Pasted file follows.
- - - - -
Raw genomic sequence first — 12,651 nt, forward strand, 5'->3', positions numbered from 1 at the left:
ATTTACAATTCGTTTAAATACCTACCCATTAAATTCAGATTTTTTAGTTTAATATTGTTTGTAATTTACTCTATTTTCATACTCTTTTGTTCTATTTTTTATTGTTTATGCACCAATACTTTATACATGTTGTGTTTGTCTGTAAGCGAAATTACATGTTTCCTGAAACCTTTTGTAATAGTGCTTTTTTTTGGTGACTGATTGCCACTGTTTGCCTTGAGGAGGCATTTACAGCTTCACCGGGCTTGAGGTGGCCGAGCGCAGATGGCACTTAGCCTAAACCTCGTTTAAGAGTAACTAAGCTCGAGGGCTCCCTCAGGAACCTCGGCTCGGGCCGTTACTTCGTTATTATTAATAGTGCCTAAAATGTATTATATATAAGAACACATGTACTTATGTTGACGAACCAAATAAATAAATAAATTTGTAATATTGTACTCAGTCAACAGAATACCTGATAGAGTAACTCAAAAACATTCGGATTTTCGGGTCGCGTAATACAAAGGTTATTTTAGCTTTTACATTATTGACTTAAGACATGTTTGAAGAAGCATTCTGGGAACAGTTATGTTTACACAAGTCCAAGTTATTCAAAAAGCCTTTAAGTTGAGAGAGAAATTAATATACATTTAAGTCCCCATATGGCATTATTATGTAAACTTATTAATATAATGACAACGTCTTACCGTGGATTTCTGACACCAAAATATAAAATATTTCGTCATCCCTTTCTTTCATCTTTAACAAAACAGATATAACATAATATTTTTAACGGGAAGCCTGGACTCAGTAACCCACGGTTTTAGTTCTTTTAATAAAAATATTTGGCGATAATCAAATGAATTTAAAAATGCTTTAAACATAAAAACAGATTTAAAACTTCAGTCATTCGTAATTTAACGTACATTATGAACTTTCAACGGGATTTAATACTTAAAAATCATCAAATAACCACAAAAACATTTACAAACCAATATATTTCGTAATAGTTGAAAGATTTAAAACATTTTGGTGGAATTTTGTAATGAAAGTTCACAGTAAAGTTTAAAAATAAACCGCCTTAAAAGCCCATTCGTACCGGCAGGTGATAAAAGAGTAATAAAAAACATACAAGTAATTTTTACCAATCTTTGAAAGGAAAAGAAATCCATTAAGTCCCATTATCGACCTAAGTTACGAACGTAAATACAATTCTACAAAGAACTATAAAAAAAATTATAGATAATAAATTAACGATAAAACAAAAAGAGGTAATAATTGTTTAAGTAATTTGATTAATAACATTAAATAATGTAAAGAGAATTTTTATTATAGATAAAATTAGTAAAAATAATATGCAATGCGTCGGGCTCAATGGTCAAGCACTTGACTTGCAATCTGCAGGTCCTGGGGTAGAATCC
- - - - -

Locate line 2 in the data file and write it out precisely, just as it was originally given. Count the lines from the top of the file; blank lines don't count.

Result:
ATTTACAATTCGTTTAAATACCTACCCATTAAATTCAGATTTTTTAGTTTAATATTGTTTGTAATTTACTCTATTTTCATACTCTTTTGTTCTATTTTTTATTGTTTATGCACCAATACTTTATACATGTTGTGTTTGTCTGTAAGCGAAATTACATGTTTCCTGAAACCTTTTGTAATAGTGCTTTTTTTTGGTGACTGATTGCCACTGTTTGCCTTGAGGAGGCATTTACAGCTTCACCGGGCTTGAGGTGGCCGAGCGCAGATGGCACTTAGCCTAAACCTCGTTTAAGAGTAACTAAGCTCGAGGGCTCCCTCAGGAACCTCGGCTCGGGCCGTTACTTCGTTATTATTAATAGTGCCTAAAATGTATTATATATAAGAACACATGTACTTATGTTGACGAACCAAATAAATAAATAAATTTGTAATATTGTACTCAGTCAACAGAATACCTGATAGAGTAACTCAAAAACATTCGGATTTTCGGGTCGCGTAATACAAAGGTTATTTTAGCTTTTACATTATTGACTTAAGACATGTTTGAAGAAGCATTCTGGGAACAGTTATGTTTACACAAGTCCAAGTTATTCAAAAAGCCTTTAAGTTGAGAGAGAAATTAATATACATTTAAGTCCCCATATGGCATTATTATGTAAACTTATTAATATAATGACAACGTCTTACCGTGGATTTCTGACACCAAAATATAAAATATTTCGTCATCCCTTTCTTTCATCTTTAACAAAACAGATATAACATAATATTTTTAACGGGAAGCCTGGACTCAGTAACCCACGGTTTTAGTTCTTTTAATAAAAATATTTGGCGATAATCAAATGAATTTAAAAATGCTTTAAACATAAAAACAGATTTAAAACTTCAGTCATTCGTAATTTAACGTACATTATGAACTTTCAACGGGATTTAATACTTAAAAATCATCAAATAACCACAAAAACATTTACAAACCAATATATTTCGTAATAGTTGAAAGATTTAAAACATTTTGGTGGAATTTTGTAATGAAAGTTCACAGTAAAGTTTAAAAATAAACCGCCTTAAAAGCCCATTCGTACCGGCAGGTGATAAAAGAGTAATAAAAAACATACAAGTAATTTTTACCAATCTTTGAAAGGAAAAGAAATCCATTAAGTCCCATTATCGACCTAAGTTACGAACGTAAATACAATTCTACAAAGAACTATAAAAAAAATTATAGATAATAAATTAACGATAAAACAAAAAGAGGTAATAATTGTTTAAGTAATTTGATTAATAACATTAAATAATGTAAAGAGAATTTTTATTATAGATAAAATTAGTAAAAATAATATGCAATGCGTCGGGCTCAATGGTCAAGCACTTGACTTGCAATCTGCAGGTCCTGGGGTAGAATCC